Curiosity Navigates the Crossroads

NASA’s Mars Science Laboratory — Curiosity — has successfully crossed a sand dune standing between the rover and its final science destination.
This image combines several frames taken by the Mast Camera on Curiosity. In the foreground is the sand dune known as Dingo Gap. Beyond the dune lies the relatively smooth terrain leading to Curiosity's final science destination, Mount Sharp.
NASA / JPL-Caltech / MSSS
It’s been 18 months since Curiosity stylishly landed in the vast Gale crater on Mars. But the “7 minutes of terror,” during which the spacecraft slowed from 13,200 miles per hour to a dead stop, wasn’t its last challenging feat.

Just last week Curiosity’s handlers agonized over whether or not to send the rover across a 3-foot-tall sand dune — an obstacle along an otherwise relatively smooth route to the foothills of “Mount Sharp,” the rover’s final science destination.

For the past several months, scientists have been seeking a more forgiving terrain, since rough rocks have been ripping holes into the rover’s six aluminum wheels. The smoother terrain beyond the sand dune — the so called “Dingo Gap” — provides such a pathway.

But first Curiosity had to overcome a potentially deep sand trap, an obstacle that couldn’t be taken lightly as it was the cause of the rover Spirit's demise in 2010. That rover never did escape and eventually froze to death while mired in a deep sand dune.

Curiosity’s flight controllers spent days carefully assessing the dune’s physical characteristics. They studied the above panorama and even commanded Curiosity to carry out a “toe dip” by gently rolling the large wheels back and forth over the crest in order to ensure it was safe to mount.

Once the dune was deemed safe, the team commanded the 1-ton rover to start the ascent. On February 6th, Curiosity successfully crossed the dune.

“I’m over the moon that I’m over the Dune,” Curiosity tweeted later that day.

The rover can now safely continue along a southwestward route to the lower slopes of the crater’s towering central mound. Mount Sharp is a stack of layered sediments that rises 3 miles (5 km) above the crater’s broad floor. It’s likely that the lowest layers were laid down more than 3 billion years ago.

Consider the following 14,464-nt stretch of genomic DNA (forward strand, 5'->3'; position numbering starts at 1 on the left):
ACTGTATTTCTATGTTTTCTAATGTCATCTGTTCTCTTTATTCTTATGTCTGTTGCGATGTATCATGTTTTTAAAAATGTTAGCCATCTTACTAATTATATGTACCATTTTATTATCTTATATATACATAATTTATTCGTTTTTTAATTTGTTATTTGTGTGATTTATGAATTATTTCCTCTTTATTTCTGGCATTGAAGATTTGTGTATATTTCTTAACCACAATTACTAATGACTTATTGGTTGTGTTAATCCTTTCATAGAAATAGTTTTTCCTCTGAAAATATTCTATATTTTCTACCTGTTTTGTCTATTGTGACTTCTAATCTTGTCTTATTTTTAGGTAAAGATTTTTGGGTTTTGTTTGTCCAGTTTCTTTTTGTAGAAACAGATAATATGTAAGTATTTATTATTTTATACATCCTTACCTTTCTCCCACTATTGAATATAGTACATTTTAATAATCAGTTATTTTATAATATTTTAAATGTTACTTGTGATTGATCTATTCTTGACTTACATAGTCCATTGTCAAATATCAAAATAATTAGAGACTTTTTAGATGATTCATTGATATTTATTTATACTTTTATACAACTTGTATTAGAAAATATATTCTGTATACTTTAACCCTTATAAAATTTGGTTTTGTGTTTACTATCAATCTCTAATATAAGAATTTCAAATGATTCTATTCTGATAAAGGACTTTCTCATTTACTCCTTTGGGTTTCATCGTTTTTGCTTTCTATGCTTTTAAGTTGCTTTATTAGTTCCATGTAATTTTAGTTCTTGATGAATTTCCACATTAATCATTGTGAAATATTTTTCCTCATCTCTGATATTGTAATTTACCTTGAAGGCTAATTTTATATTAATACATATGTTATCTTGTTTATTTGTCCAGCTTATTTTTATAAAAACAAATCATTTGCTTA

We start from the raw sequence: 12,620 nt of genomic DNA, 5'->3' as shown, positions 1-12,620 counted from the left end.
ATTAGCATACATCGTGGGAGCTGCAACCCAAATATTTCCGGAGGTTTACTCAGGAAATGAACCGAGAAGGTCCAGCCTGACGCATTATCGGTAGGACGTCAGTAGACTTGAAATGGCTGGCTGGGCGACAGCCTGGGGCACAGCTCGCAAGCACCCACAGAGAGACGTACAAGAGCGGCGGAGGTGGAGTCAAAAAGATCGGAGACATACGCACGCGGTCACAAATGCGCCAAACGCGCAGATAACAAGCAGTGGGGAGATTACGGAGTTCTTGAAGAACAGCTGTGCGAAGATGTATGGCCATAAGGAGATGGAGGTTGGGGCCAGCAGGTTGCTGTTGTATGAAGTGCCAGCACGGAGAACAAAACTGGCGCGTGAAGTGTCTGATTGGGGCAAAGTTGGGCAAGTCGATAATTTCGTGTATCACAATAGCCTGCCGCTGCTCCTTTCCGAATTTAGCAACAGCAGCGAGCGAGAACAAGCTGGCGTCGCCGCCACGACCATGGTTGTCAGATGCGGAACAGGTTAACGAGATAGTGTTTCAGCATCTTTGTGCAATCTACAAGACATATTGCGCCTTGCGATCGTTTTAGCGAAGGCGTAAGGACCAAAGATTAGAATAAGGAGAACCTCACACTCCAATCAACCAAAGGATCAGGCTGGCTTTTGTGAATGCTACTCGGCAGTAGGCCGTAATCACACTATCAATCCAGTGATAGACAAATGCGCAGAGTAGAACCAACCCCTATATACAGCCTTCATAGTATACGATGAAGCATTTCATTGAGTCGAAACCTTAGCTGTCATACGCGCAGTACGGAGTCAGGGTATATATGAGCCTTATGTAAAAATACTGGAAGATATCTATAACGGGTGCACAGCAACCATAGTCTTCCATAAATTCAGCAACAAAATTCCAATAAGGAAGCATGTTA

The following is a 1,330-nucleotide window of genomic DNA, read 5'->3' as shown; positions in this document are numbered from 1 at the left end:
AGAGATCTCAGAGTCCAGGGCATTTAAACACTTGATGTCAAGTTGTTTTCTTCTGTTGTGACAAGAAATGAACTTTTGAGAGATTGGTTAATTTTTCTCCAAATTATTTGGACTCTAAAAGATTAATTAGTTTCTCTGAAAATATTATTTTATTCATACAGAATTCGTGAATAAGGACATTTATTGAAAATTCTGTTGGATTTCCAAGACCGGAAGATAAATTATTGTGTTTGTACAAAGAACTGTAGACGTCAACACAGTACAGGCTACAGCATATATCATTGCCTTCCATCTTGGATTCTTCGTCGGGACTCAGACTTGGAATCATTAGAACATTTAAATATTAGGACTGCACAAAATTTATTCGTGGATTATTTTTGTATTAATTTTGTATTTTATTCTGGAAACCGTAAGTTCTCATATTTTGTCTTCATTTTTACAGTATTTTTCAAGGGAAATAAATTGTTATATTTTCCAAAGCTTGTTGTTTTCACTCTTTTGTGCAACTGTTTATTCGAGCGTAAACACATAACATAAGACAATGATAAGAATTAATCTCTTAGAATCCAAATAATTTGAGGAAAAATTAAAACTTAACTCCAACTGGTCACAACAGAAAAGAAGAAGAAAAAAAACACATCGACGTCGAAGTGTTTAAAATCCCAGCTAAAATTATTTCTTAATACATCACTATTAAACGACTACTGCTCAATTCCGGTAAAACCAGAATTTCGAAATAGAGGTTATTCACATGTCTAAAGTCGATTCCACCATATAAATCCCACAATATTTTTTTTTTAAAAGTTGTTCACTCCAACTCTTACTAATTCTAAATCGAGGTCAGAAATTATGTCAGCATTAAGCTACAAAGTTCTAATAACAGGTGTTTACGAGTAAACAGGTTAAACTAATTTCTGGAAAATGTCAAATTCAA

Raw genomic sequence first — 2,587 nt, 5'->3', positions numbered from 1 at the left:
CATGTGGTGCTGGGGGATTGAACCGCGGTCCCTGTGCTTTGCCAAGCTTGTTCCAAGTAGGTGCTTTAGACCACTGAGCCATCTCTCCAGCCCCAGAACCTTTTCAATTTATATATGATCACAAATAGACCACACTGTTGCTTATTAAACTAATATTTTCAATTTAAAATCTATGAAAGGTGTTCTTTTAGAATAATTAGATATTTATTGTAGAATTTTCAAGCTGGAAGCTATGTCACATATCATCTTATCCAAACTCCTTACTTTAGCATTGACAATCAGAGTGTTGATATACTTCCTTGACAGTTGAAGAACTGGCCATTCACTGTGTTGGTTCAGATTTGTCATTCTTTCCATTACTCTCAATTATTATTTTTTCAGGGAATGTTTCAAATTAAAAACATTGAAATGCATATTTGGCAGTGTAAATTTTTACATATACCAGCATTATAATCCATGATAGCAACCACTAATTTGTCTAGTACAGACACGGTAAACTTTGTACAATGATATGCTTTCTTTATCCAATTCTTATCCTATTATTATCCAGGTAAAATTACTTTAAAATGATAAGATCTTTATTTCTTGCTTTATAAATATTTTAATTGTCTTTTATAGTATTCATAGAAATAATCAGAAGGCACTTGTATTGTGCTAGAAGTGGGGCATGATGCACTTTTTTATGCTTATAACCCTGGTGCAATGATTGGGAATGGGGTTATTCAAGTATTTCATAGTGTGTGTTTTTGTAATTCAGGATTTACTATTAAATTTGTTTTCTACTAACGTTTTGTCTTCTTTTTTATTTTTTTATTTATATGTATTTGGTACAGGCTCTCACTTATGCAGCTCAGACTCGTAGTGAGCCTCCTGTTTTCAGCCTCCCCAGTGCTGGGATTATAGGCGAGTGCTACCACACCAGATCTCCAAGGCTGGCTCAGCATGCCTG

As Curiosity climbs up the slopes, it will read a history of the Red Planet’s changing geologic conditions and help researchers understand when and how it transitioned from a wet habitable world to the dry inhospitable planet it is today. Ultimately the rover could answer the main science goal of its mission: was Mars ever suitable for life?

The rover has already seen huge success since its arrival in August 2012. After its initial descent, Curiosity spent a few months exploring a nearby expanse of exposed rock known as Yellowknife Bay. This proved to be the bottom of an ancient lake covered in mudstone.

The 5-mile trek to Mount Sharp will likely take many more months, bringing Curiosity there in the middle of this year. The rover will continue to work along the way, checking out rocks and other geologic features that look particularly interesting.

9 thoughts on “Curiosity Navigates the Crossroads

  1. Anthony BarreiroAnthony Barreiro

    According to the International Astronomical Union, the large martian mountain informally known as "Mount Sharp" is officially named "Aeolis Mons." Prior to the Mars Science Laboratory Curiosity mission, the mountain was unnamed. The NASA Jet Propulsion Laboratory team planning the Curiosity mission decided to honor the late Cal Tech geologist Bob Sharp by naming the mountain after him. But the IAU has clear rules about nomenclature, including, "commemoration of persons on planetary bodies should not normally be a goal in itself, but may be employed in special circumstances and is reserved for persons of high and enduring international standing. Persons being so honored must have been deceased for at least three years." On Mars, mountains are considered "other features" and are named, "from a nearby named albedo feature on Schiaparelli or Antoniadi maps." In 2012 the IAU named Aeolis Mons after the surrounding area of Aeolis. I think that Sky and Telescope should have an editorial policy of using official IAU terminology, and if informal names like "Mount Sharp" are used, the official descriptor should also be used.

  2. Paul Vondra